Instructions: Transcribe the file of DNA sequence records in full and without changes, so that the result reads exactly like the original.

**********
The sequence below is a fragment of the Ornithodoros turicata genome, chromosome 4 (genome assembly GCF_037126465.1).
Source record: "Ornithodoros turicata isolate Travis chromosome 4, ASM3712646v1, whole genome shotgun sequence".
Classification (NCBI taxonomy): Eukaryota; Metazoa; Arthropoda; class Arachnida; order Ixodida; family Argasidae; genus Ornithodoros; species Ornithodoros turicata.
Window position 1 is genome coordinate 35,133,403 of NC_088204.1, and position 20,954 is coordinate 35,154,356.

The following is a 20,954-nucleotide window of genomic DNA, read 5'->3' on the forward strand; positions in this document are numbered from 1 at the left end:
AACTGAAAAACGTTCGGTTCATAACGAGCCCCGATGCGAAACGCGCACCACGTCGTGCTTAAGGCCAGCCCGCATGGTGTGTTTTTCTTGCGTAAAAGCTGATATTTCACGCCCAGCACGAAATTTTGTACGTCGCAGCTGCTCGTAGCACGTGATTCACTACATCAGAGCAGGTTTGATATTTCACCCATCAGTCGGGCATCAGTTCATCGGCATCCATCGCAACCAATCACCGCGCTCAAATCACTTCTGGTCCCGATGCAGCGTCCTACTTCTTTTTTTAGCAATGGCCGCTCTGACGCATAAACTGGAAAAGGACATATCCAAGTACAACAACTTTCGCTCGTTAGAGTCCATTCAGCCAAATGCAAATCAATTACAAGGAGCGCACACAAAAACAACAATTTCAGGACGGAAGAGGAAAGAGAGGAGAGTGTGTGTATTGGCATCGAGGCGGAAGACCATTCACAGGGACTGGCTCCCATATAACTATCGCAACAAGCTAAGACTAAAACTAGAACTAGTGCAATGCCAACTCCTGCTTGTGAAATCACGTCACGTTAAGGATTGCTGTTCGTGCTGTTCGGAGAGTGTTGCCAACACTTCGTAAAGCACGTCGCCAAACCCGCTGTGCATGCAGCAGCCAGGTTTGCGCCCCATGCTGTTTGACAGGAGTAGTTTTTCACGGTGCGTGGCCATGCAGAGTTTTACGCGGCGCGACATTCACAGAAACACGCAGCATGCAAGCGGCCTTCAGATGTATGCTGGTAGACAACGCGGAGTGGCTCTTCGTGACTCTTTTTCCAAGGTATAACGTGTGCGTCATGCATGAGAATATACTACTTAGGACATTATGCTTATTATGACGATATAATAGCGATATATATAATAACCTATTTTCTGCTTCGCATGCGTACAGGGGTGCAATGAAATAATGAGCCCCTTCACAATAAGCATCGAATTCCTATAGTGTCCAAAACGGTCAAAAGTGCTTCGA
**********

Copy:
The sequence below is a fragment of the Ornithodoros turicata genome, chromosome 4 (genome assembly GCF_037126465.1).
Source record: "Ornithodoros turicata isolate Travis chromosome 4, ASM3712646v1, whole genome shotgun sequence".
Classification (NCBI taxonomy): Eukaryota; Metazoa; Arthropoda; class Arachnida; order Ixodida; family Argasidae; genus Ornithodoros; species Ornithodoros turicata.
Window position 1 is genome coordinate 35,133,403 of NC_088204.1, and position 20,954 is coordinate 35,154,356.

The following is a 20,954-nucleotide window of genomic DNA, read 5'->3' on the forward strand; positions in this document are numbered from 1 at the left end:
AACTGAAAAACGTTCGGTTCATAACGAGCCCCGATGCGAAACGCGCACCACGTCGTGCTTAAGGCCAGCCCGCATGGTGTGTTTTTCTTGCGTAAAAGCTGATATTTCACGCCCAGCACGAAATTTTGTACGTCGCAGCTGCTCGTAGCACGTGATTCACTACATCAGAGCAGGTTTGATATTTCACCCATCAGTCGGGCATCAGTTCATCGGCATCCATCGCAACCAATCACCGCGCTCAAATCACTTCTGGTCCCGATGCAGCGTCCTACTTCTTTTTTTAGCAATGGCCGCTCTGACGCATAAACTGGAAAAGGACATATCCAAGTACAACAACTTTCGCTCGTTAGAGTCCATTCAGCCAAATGCAAATCAATTACAAGGAGCGCACACAAAAACAACAATTTCAGGACGGAAGAGGAAAGAGAGGAGAGTGTGTGTATTGGCATCGAGGCGGAAGACCATTCACAGGGACTGGCTCCCATATAACTATCGCAACAAGCTAAGACTAAAACTAGAACTAGTGCAATGCCAACTCCTGCTTGTGAAATCACGTCACGTTAAGGATTGCTGTTCGTGCTGTTCGGAGAGTGTTGCCAACACTTCGTAAAGCACGTCGCCAAACCCGCTGTGCATGCAGCAGCCAGGTTTGCGCCCCATGCTGTTTGACAGGAGTAGTTTTTCACGGTGCGTGGCCATGCAGAGTTTTACGCGGCGCGACATTCACAGAAACACGCAGCATGCAAGCGGCCTTCAGATGTATGCTGGTAGACAACGCGGAGTGGCTCTTCGTGACTCTTTTTCCAAGGTATAACGTGTGCGTCATGCATGAGAATATACTACTTAGGACATTATGCTTATTATGACGATATAATAGCGATATATATAATAACCTATTTTCTGCTTCGCATGCGTACAGGGGTGCAATGAAATAATGAGCCCCTTCACAATAAGCATCGAATTCCTATAGTGTCCAAAACGGTCAAAAGTGCTTCGA